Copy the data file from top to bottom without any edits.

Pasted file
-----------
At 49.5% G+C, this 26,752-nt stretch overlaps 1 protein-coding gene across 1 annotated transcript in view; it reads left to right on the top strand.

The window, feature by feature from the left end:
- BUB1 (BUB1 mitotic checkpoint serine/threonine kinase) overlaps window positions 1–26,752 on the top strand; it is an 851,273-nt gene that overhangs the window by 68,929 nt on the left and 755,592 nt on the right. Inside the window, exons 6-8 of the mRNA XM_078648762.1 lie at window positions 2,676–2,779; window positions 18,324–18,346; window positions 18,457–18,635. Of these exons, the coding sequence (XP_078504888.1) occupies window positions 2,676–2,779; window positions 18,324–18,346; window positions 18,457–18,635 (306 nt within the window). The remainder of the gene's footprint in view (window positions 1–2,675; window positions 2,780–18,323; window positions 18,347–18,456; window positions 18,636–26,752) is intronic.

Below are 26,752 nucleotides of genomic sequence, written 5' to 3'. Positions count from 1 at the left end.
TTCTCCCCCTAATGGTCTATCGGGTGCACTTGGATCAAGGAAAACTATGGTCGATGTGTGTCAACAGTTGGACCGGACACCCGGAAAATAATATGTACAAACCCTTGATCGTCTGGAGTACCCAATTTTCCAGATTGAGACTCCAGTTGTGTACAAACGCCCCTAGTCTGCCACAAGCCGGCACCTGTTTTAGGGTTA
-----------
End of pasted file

At 49.5% G+C, this 26,752-nt stretch overlaps 1 protein-coding gene across 1 annotated transcript in view; it reads left to right on the top strand.

The window, feature by feature from the left end:
- BUB1 (BUB1 mitotic checkpoint serine/threonine kinase) overlaps window positions 1–26,752 on the top strand; it is an 851,273-nt gene that overhangs the window by 68,929 nt on the left and 755,592 nt on the right. Inside the window, exons 6-8 of the mRNA XM_078648762.1 lie at window positions 2,676–2,779; window positions 18,324–18,346; window positions 18,457–18,635. Of these exons, the coding sequence (XP_078504888.1) occupies window positions 2,676–2,779; window positions 18,324–18,346; window positions 18,457–18,635 (306 nt within the window). The remainder of the gene's footprint in view (window positions 1–2,675; window positions 2,780–18,323; window positions 18,347–18,456; window positions 18,636–26,752) is intronic.

Below are 26,752 nucleotides of genomic sequence, written 5' to 3'. Positions count from 1 at the left end.
TTCTCCCCCTAATGGTCTATCGGGTGCACTTGGATCAAGGAAAACTATGGTCGATGTGTGTCAACAGTTGGACCGGACACCCGGAAAATAATATGTACAAACCCTTGATCGTCTGGAGTACCCAATTTTCCAGATTGAGACTCCAGTTGTGTACAAACGCCCCTAGTCTGCCACAAGCCGGCACCTGTTTTAGGGTTA